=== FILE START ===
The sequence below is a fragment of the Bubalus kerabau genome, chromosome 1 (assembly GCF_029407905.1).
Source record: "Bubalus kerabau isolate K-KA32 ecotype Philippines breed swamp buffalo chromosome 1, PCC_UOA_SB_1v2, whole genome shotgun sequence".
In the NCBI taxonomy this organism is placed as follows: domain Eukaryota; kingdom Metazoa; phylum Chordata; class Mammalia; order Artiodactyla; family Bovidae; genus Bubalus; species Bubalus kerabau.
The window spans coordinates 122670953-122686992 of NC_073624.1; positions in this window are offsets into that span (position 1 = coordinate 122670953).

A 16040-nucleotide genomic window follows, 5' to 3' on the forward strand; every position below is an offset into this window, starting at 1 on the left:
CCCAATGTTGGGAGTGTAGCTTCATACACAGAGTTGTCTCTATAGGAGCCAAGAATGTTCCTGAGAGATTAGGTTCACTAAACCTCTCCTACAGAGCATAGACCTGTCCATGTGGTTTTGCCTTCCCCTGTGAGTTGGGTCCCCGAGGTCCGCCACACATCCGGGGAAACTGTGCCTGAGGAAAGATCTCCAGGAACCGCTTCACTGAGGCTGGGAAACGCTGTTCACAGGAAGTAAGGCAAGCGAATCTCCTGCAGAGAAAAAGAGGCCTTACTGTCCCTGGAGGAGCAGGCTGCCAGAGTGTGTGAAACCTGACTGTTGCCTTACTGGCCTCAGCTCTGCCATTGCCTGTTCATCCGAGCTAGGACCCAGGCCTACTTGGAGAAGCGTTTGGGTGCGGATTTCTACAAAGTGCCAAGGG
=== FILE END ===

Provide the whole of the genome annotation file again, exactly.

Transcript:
The sequence below is a fragment of the Bubalus kerabau genome, chromosome 1 (assembly GCF_029407905.1).
Source record: "Bubalus kerabau isolate K-KA32 ecotype Philippines breed swamp buffalo chromosome 1, PCC_UOA_SB_1v2, whole genome shotgun sequence".
In the NCBI taxonomy this organism is placed as follows: domain Eukaryota; kingdom Metazoa; phylum Chordata; class Mammalia; order Artiodactyla; family Bovidae; genus Bubalus; species Bubalus kerabau.
The window spans coordinates 122670953-122686992 of NC_073624.1; positions in this window are offsets into that span (position 1 = coordinate 122670953).

A 16040-nucleotide genomic window follows, 5' to 3' on the forward strand; every position below is an offset into this window, starting at 1 on the left:
CCCAATGTTGGGAGTGTAGCTTCATACACAGAGTTGTCTCTATAGGAGCCAAGAATGTTCCTGAGAGATTAGGTTCACTAAACCTCTCCTACAGAGCATAGACCTGTCCATGTGGTTTTGCCTTCCCCTGTGAGTTGGGTCCCCGAGGTCCGCCACACATCCGGGGAAACTGTGCCTGAGGAAAGATCTCCAGGAACCGCTTCACTGAGGCTGGGAAACGCTGTTCACAGGAAGTAAGGCAAGCGAATCTCCTGCAGAGAAAAAGAGGCCTTACTGTCCCTGGAGGAGCAGGCTGCCAGAGTGTGTGAAACCTGACTGTTGCCTTACTGGCCTCAGCTCTGCCATTGCCTGTTCATCCGAGCTAGGACCCAGGCCTACTTGGAGAAGCGTTTGGGTGCGGATTTCTACAAAGTGCCAAGGG